Bowlsby: Big 12 TV deals nearing completion
After a long period of uncertainty, the Big 12 is poised to announce several deals in the coming weeks that should underscore its newfound solidarity.
Commissioner Bob Bowlsby said during a stop at Kansas on Wednesday that a multiyear television deal that could be worth as much as $2.6 billion should be finalized soon, and that progress on a TV deal and location for the newly created Champions Bowl are coming along quickly.
The recently hired commissioner is touring member schools this week, hitting nine of 10 in the coming days. Bowlsby plans to visit West Virginia in late September.
The new TV deal is expected to cover 13 years with an arrangement for FOX and ABC/ESPN to share over-the-air and cable rights. Bowlsby said the league was working within the framework of the contract when it released a schedule for the first three weeks of the season.
''The exposure for our football programs, for men's and women's basketball and our Olympic sports, will be unprecedented,'' Bowlsby said. ''We'll be much more widely distributed.''
Bowlsby said he'd prefer the contract to be done by the start of the football season next Saturday, but pointed out that when he was athletic director at Iowa, the Big Ten and ABC operated without a signed deal for the better part of three years.
''There are some elements that need to be worked out, some of it by the end of today, but we're not working under any sort of deadline,'' he said. ''We're moving forward as if we have an agreement, and we do have an agreement on almost all elements of it.''
The Big 12 and SEC plan to announce a television home for the Champions Bowl in the next week or two, Bowlsby said, and also begin looking at five bids to host the new postseason game.
The deadline for potential hosts to submit bids was Wednesday. The cities under consideration are Atlanta, Houston, New Orleans, San Antonio and Arlington, Texas.
The game will eventually join the Rose and Orange bowls as guaranteed hosts of a national semifinal four times in the first 12 years of the college football playoff, which begins with the 2014 season. Three other bowls will be chosen to join the rotation.
The Champions Bowl will feature the champions of the Big 12 and SEC, unless the team is playing in a national semifinal. In that case, the league would provide another team.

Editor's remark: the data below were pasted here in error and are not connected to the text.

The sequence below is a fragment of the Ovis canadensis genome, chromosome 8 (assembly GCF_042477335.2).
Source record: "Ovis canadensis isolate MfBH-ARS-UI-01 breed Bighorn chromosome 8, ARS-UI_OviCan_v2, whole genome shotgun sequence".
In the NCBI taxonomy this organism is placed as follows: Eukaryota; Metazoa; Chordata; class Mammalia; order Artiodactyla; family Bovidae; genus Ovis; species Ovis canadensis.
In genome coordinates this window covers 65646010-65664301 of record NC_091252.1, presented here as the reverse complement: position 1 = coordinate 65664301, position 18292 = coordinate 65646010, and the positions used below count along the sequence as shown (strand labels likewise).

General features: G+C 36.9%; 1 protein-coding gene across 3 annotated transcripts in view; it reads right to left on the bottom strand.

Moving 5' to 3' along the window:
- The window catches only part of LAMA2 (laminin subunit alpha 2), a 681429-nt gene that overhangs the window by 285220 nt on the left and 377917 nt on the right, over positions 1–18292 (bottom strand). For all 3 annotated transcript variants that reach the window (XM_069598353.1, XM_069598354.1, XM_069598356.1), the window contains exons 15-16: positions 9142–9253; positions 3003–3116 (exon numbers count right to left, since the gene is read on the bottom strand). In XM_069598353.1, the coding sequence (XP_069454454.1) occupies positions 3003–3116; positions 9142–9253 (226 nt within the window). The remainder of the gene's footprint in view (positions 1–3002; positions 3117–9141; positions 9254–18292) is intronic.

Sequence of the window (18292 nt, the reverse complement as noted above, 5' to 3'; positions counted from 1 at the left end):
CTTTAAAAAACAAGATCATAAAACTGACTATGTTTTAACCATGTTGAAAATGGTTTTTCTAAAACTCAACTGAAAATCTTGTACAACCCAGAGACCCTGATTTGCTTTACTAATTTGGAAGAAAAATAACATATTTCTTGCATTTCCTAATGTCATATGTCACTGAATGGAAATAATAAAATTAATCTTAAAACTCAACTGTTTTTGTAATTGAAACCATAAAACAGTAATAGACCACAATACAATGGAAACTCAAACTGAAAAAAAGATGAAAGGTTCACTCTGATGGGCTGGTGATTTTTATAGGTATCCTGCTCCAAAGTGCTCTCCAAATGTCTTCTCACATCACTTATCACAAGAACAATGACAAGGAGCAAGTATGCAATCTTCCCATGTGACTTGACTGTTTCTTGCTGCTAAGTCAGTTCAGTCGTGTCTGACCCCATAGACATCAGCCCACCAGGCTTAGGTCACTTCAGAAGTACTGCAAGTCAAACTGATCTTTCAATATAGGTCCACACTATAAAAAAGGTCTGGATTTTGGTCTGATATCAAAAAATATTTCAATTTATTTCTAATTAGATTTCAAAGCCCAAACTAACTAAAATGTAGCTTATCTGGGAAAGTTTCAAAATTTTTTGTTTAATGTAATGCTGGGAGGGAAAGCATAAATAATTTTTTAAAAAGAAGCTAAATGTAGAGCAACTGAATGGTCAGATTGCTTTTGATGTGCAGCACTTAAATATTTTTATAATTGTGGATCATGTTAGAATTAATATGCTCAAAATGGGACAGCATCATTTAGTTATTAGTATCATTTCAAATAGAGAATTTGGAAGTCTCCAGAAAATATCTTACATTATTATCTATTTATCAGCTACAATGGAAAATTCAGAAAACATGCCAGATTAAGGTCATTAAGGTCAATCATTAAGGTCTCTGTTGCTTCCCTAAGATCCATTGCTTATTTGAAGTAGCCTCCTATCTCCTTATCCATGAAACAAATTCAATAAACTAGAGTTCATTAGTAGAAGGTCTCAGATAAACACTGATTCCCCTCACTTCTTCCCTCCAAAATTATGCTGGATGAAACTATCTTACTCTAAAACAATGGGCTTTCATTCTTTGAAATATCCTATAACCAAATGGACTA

''I suppose it'll take us a couple of weeks to do the analysis on it,'' Bowlsby said. ''It'll take us a little while to go through those and go back and ask questions and get clarifications.''
In other news, Bowlsby said the issue of expansion will remain a conversation topic, though he also hopes a period of calm will permeate college athletics.
The Big 12 has lost Colorado, Nebraska, Texas A&M and Missouri to other conferences in the past couple of years, while picking up TCU and West Virginia. The shake up has doomed many historic rivalries, such as Pittsburgh-West Virginia and Kansas-Missouri.
''Some very bad decisions have been made in conjunction with the conference moves, and I think history will bear that out,'' Bowlsby said. ''We would all be well served by a period of calm and a period of relatively little movement, and I think we have a good chance of that.''
Bowlsby also addressed the fifth-year transfer rule that allows athletes who have graduated and still have eligibility to transfer to another school without sitting out a year.
The relatively new rule has been used with growing frequency in college football, and has been employed heavily by new Kansas coach Charlie Weis. Among several fifth-year transfers joining the Jayhawks this season is former Notre Dame quarterback Dayne Crist.
Ironically, Bowlsby attended part of Kansas' practice during his stop in Lawrence.
''It's not one of my favorite rules,'' said Bowlsby, who lamented the fact that athletes who have persevered in a program for several years often end up watching someone else parachute in to take their job. ''To me, it has the taste of a hired gun.''